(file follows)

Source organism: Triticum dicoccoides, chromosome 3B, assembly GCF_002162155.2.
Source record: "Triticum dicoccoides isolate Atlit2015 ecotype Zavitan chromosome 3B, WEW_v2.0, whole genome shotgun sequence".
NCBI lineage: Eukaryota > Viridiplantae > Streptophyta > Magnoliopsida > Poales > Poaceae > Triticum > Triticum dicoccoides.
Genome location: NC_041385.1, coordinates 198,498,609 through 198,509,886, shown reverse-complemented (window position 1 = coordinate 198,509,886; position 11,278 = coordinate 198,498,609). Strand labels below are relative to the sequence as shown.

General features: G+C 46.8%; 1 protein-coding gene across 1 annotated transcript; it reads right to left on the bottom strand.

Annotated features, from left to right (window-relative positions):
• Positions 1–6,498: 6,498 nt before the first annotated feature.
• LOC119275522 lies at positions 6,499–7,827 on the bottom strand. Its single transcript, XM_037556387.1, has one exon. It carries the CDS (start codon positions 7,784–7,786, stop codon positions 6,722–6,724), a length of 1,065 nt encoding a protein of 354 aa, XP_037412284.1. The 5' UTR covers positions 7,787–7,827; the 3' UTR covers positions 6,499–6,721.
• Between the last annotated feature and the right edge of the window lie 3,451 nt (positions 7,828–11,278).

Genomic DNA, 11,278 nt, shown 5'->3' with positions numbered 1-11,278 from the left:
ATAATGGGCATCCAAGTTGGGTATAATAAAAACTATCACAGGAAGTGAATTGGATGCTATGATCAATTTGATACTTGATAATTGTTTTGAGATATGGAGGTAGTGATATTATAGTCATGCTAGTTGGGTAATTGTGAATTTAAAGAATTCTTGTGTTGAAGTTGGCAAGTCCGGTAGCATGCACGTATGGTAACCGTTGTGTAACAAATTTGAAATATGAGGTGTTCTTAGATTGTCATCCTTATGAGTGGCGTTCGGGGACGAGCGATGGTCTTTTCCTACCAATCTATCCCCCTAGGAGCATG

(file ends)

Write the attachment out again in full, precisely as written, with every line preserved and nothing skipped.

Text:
Source organism: Triticum dicoccoides, chromosome 3B, assembly GCF_002162155.2.
Source record: "Triticum dicoccoides isolate Atlit2015 ecotype Zavitan chromosome 3B, WEW_v2.0, whole genome shotgun sequence".
NCBI lineage: Eukaryota > Viridiplantae > Streptophyta > Magnoliopsida > Poales > Poaceae > Triticum > Triticum dicoccoides.
Genome location: NC_041385.1, coordinates 198,498,609 through 198,509,886, shown reverse-complemented (window position 1 = coordinate 198,509,886; position 11,278 = coordinate 198,498,609). Strand labels below are relative to the sequence as shown.

General features: G+C 46.8%; 1 protein-coding gene across 1 annotated transcript; it reads right to left on the bottom strand.

Annotated features, from left to right (window-relative positions):
• Positions 1–6,498: 6,498 nt before the first annotated feature.
• LOC119275522 lies at positions 6,499–7,827 on the bottom strand. Its single transcript, XM_037556387.1, has one exon. It carries the CDS (start codon positions 7,784–7,786, stop codon positions 6,722–6,724), a length of 1,065 nt encoding a protein of 354 aa, XP_037412284.1. The 5' UTR covers positions 7,787–7,827; the 3' UTR covers positions 6,499–6,721.
• Between the last annotated feature and the right edge of the window lie 3,451 nt (positions 7,828–11,278).

Genomic DNA, 11,278 nt, shown 5'->3' with positions numbered 1-11,278 from the left:
ATAATGGGCATCCAAGTTGGGTATAATAAAAACTATCACAGGAAGTGAATTGGATGCTATGATCAATTTGATACTTGATAATTGTTTTGAGATATGGAGGTAGTGATATTATAGTCATGCTAGTTGGGTAATTGTGAATTTAAAGAATTCTTGTGTTGAAGTTGGCAAGTCCGGTAGCATGCACGTATGGTAACCGTTGTGTAACAAATTTGAAATATGAGGTGTTCTTAGATTGTCATCCTTATGAGTGGCGTTCGGGGACGAGCGATGGTCTTTTCCTACCAATCTATCCCCCTAGGAGCATG